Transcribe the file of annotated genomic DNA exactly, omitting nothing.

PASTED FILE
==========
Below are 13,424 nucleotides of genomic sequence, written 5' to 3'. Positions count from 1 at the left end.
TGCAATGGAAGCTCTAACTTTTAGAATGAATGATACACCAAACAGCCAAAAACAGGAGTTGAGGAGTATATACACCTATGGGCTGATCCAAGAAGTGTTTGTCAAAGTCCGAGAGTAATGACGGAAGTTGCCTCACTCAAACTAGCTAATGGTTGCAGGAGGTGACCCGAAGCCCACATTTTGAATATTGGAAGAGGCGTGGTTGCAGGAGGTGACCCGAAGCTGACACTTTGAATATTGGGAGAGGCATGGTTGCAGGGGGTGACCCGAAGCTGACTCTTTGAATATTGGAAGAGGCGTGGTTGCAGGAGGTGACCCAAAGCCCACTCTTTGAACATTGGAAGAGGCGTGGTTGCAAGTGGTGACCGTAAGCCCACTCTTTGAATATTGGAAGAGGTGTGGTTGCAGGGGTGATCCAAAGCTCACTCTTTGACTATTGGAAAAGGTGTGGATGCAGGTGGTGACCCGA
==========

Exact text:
Below are 13,424 nucleotides of genomic sequence, written 5' to 3'. Positions count from 1 at the left end.
TGCAATGGAAGCTCTAACTTTTAGAATGAATGATACACCAAACAGCCAAAAACAGGAGTTGAGGAGTATATACACCTATGGGCTGATCCAAGAAGTGTTTGTCAAAGTCCGAGAGTAATGACGGAAGTTGCCTCACTCAAACTAGCTAATGGTTGCAGGAGGTGACCCGAAGCCCACATTTTGAATATTGGAAGAGGCGTGGTTGCAGGAGGTGACCCGAAGCTGACACTTTGAATATTGGGAGAGGCATGGTTGCAGGGGGTGACCCGAAGCTGACTCTTTGAATATTGGAAGAGGCGTGGTTGCAGGAGGTGACCCAAAGCCCACTCTTTGAACATTGGAAGAGGCGTGGTTGCAAGTGGTGACCGTAAGCCCACTCTTTGAATATTGGAAGAGGTGTGGTTGCAGGGGTGATCCAAAGCTCACTCTTTGACTATTGGAAAAGGTGTGGATGCAGGTGGTGACCCGA